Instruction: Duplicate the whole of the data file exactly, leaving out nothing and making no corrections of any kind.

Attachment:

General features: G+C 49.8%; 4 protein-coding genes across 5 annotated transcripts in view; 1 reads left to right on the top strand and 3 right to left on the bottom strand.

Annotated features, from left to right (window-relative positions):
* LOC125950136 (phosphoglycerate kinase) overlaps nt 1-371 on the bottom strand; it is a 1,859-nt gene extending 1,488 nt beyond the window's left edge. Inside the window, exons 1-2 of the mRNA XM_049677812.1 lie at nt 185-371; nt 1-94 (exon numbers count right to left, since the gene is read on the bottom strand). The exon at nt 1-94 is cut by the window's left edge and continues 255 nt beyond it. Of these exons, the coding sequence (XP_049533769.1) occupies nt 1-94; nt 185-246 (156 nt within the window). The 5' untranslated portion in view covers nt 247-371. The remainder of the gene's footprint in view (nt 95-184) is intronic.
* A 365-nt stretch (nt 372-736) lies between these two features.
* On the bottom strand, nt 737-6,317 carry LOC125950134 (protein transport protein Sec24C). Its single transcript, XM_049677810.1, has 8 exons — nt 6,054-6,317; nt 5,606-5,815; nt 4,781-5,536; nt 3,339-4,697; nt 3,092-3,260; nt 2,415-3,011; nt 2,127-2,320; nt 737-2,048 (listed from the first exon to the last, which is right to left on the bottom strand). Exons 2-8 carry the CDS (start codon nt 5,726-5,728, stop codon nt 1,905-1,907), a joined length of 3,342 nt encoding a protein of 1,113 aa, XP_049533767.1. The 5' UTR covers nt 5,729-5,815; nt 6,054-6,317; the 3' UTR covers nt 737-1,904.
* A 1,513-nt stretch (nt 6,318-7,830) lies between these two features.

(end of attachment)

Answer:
General features: G+C 49.8%; 4 protein-coding genes across 5 annotated transcripts in view; 1 reads left to right on the top strand and 3 right to left on the bottom strand.

Annotated features, from left to right (window-relative positions):
* LOC125950136 (phosphoglycerate kinase) overlaps nt 1-371 on the bottom strand; it is a 1,859-nt gene extending 1,488 nt beyond the window's left edge. Inside the window, exons 1-2 of the mRNA XM_049677812.1 lie at nt 185-371; nt 1-94 (exon numbers count right to left, since the gene is read on the bottom strand). The exon at nt 1-94 is cut by the window's left edge and continues 255 nt beyond it. Of these exons, the coding sequence (XP_049533769.1) occupies nt 1-94; nt 185-246 (156 nt within the window). The 5' untranslated portion in view covers nt 247-371. The remainder of the gene's footprint in view (nt 95-184) is intronic.
* A 365-nt stretch (nt 372-736) lies between these two features.
* On the bottom strand, nt 737-6,317 carry LOC125950134 (protein transport protein Sec24C). Its single transcript, XM_049677810.1, has 8 exons — nt 6,054-6,317; nt 5,606-5,815; nt 4,781-5,536; nt 3,339-4,697; nt 3,092-3,260; nt 2,415-3,011; nt 2,127-2,320; nt 737-2,048 (listed from the first exon to the last, which is right to left on the bottom strand). Exons 2-8 carry the CDS (start codon nt 5,726-5,728, stop codon nt 1,905-1,907), a joined length of 3,342 nt encoding a protein of 1,113 aa, XP_049533767.1. The 5' UTR covers nt 5,729-5,815; nt 6,054-6,317; the 3' UTR covers nt 737-1,904.
* A 1,513-nt stretch (nt 6,318-7,830) lies between these two features.